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I'd like to recursively chmod a directory so that:

  • Files are 0664
  • Directories are 0775

How to do it better, shorter, fancier? :) Maybe, use umask somehow?

All find solutions are too long: I always end with Copy-Paste :)

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I'm thinking a find, specifying either directory or file flags, with an -exec to chmod... – ewwhite May 4 '12 at 18:01
what do you mean by all find solutions are too long ? – Iain May 4 '12 at 18:06
Too long for being 'handy' to type at once :) – kolypto May 4 '12 at 18:12
If you're doing this so frequently that you can't be subjected to the numbing repetition of the few extra characters of a simple find, it begs the question: why not fix the permissions via umask (or some program-specific option) so that they're correct in the first place? – BMDan May 4 '12 at 21:30
up vote 12 down vote accepted

Depending on your version of chmod, you may be able to do this:

chmod -R . ug+rwX,o+rX,o-w

Note the capital X. This sets the executable bit on directories and files that already have any of the execute bit already set.

Note that you can only use capital X with '+', not '=' or '-'.

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This option is in the POSIX standard, right? – Dmitri Chubarov May 4 '12 at 18:16
At least it works in Linux :) – kolypto May 4 '12 at 19:08

Better, shorter, fancier than what ?

cd /directory
find . -type d -exec chmod 0755 {} +
find . -type f -exec chmod 0664 {} +
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aaaw you beat me to it :( – Lucas Kauffman May 4 '12 at 18:02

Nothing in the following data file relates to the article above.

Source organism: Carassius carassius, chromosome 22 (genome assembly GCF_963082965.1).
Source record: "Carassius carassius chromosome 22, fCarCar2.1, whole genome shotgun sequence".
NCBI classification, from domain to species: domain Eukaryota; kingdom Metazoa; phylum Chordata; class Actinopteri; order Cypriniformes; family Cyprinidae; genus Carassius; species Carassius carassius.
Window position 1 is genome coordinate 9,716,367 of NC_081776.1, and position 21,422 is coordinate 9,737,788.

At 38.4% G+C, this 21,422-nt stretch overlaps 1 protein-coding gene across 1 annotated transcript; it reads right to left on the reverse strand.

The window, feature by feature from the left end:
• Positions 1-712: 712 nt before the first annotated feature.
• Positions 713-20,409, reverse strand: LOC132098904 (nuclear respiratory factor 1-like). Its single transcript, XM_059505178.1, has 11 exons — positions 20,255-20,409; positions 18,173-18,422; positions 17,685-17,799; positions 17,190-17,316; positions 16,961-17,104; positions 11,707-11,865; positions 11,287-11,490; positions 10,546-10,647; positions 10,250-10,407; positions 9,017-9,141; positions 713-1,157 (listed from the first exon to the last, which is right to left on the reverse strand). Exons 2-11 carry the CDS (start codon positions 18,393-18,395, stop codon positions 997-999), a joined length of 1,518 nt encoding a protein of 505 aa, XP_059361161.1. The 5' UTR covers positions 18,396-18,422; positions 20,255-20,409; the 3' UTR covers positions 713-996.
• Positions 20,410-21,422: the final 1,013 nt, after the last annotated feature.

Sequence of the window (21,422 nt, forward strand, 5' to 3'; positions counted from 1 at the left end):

Dangerous with files whose names contain certain reserved characters (like spaces, depending on your version of find). Consider -print0 and xargs -0. – BMDan May 4 '12 at 21:27
@BMDan: strange as it may seem - it's safe with spaces - I tested it. – Iain May 4 '12 at 21:30
@Iain: I recently discovered this behavior, but I'm not insignificantly baffled by it, and I'm pretty sure find hasn't always worked this way. Thus, my "depending on your version" disclaimer. – BMDan May 4 '12 at 21:32
@BMDan in the event that find broke up any filenames with spaces (Which I run in to all the time) how would you use -print0 to fix it in this particular situation? – Safado May 4 '12 at 21:34

Adding a oneliner to the mix

find -type f -exec chmod 0644 {} + -o -type d -exec chmod 0755 {} +
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find /dir -type f -print0 |xargs -0 chmod 0644
find /dir -type d -print0 |xargs -0 chmod 0775

Test it before use it in real environment

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I am using this for anything copied from FAT filesystems:

chmod -R a-x+X .

If it does not work, for example on Mac OS X, try the GNU version of the command chmod:

gchmod -R a-x+X .
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Does not answer the question. However, useful :) – kolypto May 4 '12 at 18:15

Without knowing more about why you're trying to do this, the most common reasons people tend to use are either:

  • Files and directories are other-writeable

    chmod -R o-w /path/to/dir

  • Files and directories are not group-writeable

    chmod -R g+w /path/to/dir

Or, combine the two:

chmod -R o-w,g+w /path/to/dir

Alternately, if you want files and directories to the correct permissions by default, modify the creating process's umask.

Basically, it's a rare day that it's correct to use numeric modes with chmod; typically, directories already have the executable bit set and files that don't need it lack it, so why muck around with it at all when the + and - operators obviate the need to do so?

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